While it is indeed the case that anyone who is practicing meditation in a Buddha-hall is seeking enlightenment as some sort of distant goal, the fact is that the temples, practice centers, and the Buddhist path do not exist for any purpose other than for us to fully understand ourselves exactly as we are here and now. Where we are now, as shown in Tao Yuanming’s poem—the hut in the midst of the world of people—is precisely our practice center, and so it doesn’t do us any good to try to escape from it. We should think about the Buddha-path and the meditation hall in the way of the great recluse who “withdraws to the city streets.” This is the main reason this poem resonates with me, and thus I continue to re-read it.
In my opinion, the true test, the acid test, of a person’s progress in a religion is their ability to handle a crisis or conflict. If that is true, then I feel I have failed.
Recently, I had a nasty fight with my elderly neighbor next door. I have a lot of cedar (杉， sugi in Japanese) trees in my yard from the previous owner. Because of this, we don’t get much sunlight around the house, and a big mess to clean up. The largest cedar tree is actually in my neighbor’s yard, but it leans over on my side, which worries us because trees might fall over in a strong wind-storm. A while ago, I asked the neighbor (husband) if I could trim the branches hanging on my side, and he said yes. So, I hired some a tree-trimming company to come and remove a few trees in my yard (the sick ones, not the healthy ones), but I also asked them to trim the branches from the neighbor’s tree. US law states that you can trim a neighbor’s tree up to the property line, but not on the neighbor’s side of course. So, I assumed it was OK.
Unfortunately, the neighbor’s wife did not agree to this, so when the tree-trimming people came, she was very angry, and started yelling at the tree-trimming people, and me. At first, I tried to calm her down, and apologized for not consulting with her about the tree trimming (even though the husband had agreed). I assured her we would leave the tree alone, and I asked the tree trimming people to only cut my trees for the day. However, she did not stop. She kept asking the tree-trimming people to prove their qualifications, even after I asked her to stop, then she complained I had too many weeds in my yard and that if we trimmed her tree, she would have to see the play ground I setup for my children (in other words, she didn’t want to see it). Then she blamed me for not keeping my yard clean, and allowing rats to live there (this was the first I heard of the issue).
By now, I was getting angry with her, and I started saying, “Enough!” She would not stop, so I started yelling louder, “Enough, enough, enough!” until she finally went back in the house. When she came out again to bother the tree-trimming people, I had to yell at her again until she went inside.
Now, after talking with other people, including her own gardener (who described her as the “boss from hell”), I learned that she’s a very controlling person and difficult to work with. The husband is a nice old man, and easy to work with, but I guess his wife is very different.
However, that doesn’t change the fact that I lost my temper with her and let her “get under my skin”. For this reason, I realized that in spite of my efforts to follow the Buddhist path carefully, I still have much to learn.
Now someone might say I am over-reacting, or being too self-critical, but I remember the Buddha’s “simile of the saw“:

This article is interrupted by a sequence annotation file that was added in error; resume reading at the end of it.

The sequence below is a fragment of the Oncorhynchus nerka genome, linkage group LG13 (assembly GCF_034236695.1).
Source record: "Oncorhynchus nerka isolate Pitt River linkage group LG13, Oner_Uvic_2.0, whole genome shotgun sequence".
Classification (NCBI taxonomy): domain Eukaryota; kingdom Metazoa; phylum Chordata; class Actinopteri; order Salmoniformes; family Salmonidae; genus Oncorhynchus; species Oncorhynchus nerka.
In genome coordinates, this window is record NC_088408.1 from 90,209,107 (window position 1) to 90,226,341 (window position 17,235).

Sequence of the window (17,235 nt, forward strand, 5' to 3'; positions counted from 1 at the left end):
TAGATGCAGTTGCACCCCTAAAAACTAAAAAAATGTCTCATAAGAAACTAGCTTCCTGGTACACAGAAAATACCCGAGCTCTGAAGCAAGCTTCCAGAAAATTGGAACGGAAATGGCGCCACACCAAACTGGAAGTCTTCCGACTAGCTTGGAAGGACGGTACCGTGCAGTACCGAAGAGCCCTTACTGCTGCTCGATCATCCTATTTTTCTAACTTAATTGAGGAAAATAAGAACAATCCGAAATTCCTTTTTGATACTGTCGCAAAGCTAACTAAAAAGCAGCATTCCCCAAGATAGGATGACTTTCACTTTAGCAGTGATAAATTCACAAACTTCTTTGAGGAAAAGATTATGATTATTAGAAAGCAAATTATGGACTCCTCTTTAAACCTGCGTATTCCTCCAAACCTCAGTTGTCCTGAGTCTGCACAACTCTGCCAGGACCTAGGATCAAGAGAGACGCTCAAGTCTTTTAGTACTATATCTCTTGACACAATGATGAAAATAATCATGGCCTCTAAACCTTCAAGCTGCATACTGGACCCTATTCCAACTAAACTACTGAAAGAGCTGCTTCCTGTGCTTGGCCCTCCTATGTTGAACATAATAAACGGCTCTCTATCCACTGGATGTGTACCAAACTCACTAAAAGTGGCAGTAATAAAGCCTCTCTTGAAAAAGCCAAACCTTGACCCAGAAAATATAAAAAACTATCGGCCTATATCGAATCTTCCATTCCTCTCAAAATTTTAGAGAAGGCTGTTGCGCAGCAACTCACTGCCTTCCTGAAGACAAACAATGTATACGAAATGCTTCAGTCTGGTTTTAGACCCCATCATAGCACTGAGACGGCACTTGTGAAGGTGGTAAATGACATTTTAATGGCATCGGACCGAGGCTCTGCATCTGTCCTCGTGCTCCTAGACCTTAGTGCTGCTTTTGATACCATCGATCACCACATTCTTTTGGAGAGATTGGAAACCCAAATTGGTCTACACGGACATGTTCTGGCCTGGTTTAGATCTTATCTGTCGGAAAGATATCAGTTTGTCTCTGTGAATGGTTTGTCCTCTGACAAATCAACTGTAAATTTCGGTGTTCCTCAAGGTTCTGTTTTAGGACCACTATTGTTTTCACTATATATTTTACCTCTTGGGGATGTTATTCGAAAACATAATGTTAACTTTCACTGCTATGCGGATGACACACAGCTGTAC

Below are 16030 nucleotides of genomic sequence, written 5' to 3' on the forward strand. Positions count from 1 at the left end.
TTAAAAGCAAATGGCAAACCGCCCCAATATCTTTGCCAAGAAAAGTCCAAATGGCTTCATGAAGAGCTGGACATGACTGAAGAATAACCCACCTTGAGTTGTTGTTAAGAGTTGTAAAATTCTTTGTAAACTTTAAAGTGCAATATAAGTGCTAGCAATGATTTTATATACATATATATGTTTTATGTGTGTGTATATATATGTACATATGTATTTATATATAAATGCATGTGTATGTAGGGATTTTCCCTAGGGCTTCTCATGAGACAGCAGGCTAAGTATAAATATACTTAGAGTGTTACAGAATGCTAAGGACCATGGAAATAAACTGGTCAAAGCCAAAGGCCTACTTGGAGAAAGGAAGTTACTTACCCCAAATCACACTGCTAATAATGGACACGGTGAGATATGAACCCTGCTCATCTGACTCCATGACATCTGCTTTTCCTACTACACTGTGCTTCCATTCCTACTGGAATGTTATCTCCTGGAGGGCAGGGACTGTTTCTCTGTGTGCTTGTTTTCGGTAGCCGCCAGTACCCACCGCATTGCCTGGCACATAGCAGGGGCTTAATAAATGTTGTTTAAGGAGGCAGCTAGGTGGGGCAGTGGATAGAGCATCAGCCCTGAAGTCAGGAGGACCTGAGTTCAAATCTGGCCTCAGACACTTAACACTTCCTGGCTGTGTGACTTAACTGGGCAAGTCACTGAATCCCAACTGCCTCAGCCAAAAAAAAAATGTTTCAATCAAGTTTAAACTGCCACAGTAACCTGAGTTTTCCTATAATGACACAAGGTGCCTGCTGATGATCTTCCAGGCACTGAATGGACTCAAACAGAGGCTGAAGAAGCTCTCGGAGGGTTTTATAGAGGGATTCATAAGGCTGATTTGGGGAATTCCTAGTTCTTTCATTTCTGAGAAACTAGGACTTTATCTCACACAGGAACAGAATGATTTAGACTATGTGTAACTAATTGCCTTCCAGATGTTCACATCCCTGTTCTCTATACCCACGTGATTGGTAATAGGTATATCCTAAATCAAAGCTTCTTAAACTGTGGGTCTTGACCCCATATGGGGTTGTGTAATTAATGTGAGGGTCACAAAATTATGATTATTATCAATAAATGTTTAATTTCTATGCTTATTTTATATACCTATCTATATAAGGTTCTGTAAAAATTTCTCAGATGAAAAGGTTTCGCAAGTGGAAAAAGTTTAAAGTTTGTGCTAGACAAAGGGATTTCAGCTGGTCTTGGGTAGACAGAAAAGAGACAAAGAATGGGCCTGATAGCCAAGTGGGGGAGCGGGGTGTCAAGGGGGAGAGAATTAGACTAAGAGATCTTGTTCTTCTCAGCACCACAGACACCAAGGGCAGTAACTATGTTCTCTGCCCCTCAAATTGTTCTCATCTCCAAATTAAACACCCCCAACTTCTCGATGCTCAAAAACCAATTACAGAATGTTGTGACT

“Monks, even if bandits were to carve you up savagely, limb by limb, with a two-handled saw, he among you who let his heart get angered even at that would not be doing my bidding. Even then you should train yourselves: ‘Our minds will be unaffected and we will say no evil words. We will remain sympathetic, with a mind of good will, and with no inner hate. We will keep pervading these people with an awareness imbued with good will and, beginning with them, we will keep pervading the all-encompassing world with an awareness imbued with good will — abundant, expansive, immeasurable, free from hostility, free from ill will.’ That’s how you should train yourselves.
Or the story of the “Bodhisattva Never-Disparaging” (常不輕菩薩) in the Lotus Sutra: a monk who never got angry with other people even when they hit him with sticks and stones. Eventually, he became a bodhisattva and those who hated him became his students.
The point is is that bad things like this happen sometimes,1 and we have to deal with some very mean or cruel people. A childish person will get offended easily, and quickly react back. A regular person will try to avoid a fight, but if cornered, they will eventually react and fight back. But a noble person, regardless of religion, can withstand that kind of abuse and not get angry. This doesn’t mean being weak, but it’s a kind of inner-strength, inner-discipline. And I realize that I do not have it.
I still have a long way to go.
Also, it’s a reminder that as people get older, their personality flaws get worse. If they are controlling at a young age, they are even more controlling when they are older. If they are greedy when young, they are even more greedier when they older, etc, etc. So, it’s important to remember this as we get older, and work hard to correct our own flaws before they get worse.
As Confucius said in The Analects:
[17:26] The Master said: “One who has reached the age of forty and is disliked, will be disliked to the end.” –trans. Charles Muller
Something to think about it. 😉
P.S. Related post from long ago.
P.P.S. Good news though: my yard looks a lot better since removing a few trees.
1 One of the Eight Sufferings (八苦) of Buddhism: having to be around people you don’t like. See the Buddha’s first sermon for details.